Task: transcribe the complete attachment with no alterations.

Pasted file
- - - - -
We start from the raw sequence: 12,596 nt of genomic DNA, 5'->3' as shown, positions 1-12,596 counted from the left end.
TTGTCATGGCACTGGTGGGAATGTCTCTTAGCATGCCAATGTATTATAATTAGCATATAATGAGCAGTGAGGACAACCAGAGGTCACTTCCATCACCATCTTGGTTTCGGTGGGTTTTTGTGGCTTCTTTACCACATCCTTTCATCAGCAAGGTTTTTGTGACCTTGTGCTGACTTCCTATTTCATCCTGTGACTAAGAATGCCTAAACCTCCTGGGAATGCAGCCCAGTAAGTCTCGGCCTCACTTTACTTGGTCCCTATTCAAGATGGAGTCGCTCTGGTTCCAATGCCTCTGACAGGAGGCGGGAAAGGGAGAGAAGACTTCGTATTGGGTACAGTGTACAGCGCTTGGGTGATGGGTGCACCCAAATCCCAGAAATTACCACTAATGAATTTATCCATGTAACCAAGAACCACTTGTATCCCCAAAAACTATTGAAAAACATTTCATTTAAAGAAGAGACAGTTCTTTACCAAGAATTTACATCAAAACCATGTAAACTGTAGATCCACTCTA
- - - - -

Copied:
We start from the raw sequence: 12,596 nt of genomic DNA, 5'->3' as shown, positions 1-12,596 counted from the left end.
TTGTCATGGCACTGGTGGGAATGTCTCTTAGCATGCCAATGTATTATAATTAGCATATAATGAGCAGTGAGGACAACCAGAGGTCACTTCCATCACCATCTTGGTTTCGGTGGGTTTTTGTGGCTTCTTTACCACATCCTTTCATCAGCAAGGTTTTTGTGACCTTGTGCTGACTTCCTATTTCATCCTGTGACTAAGAATGCCTAAACCTCCTGGGAATGCAGCCCAGTAAGTCTCGGCCTCACTTTACTTGGTCCCTATTCAAGATGGAGTCGCTCTGGTTCCAATGCCTCTGACAGGAGGCGGGAAAGGGAGAGAAGACTTCGTATTGGGTACAGTGTACAGCGCTTGGGTGATGGGTGCACCCAAATCCCAGAAATTACCACTAATGAATTTATCCATGTAACCAAGAACCACTTGTATCCCCAAAAACTATTGAAAAACATTTCATTTAAAGAAGAGACAGTTCTTTACCAAGAATTTACATCAAAACCATGTAAACTGTAGATCCACTCTA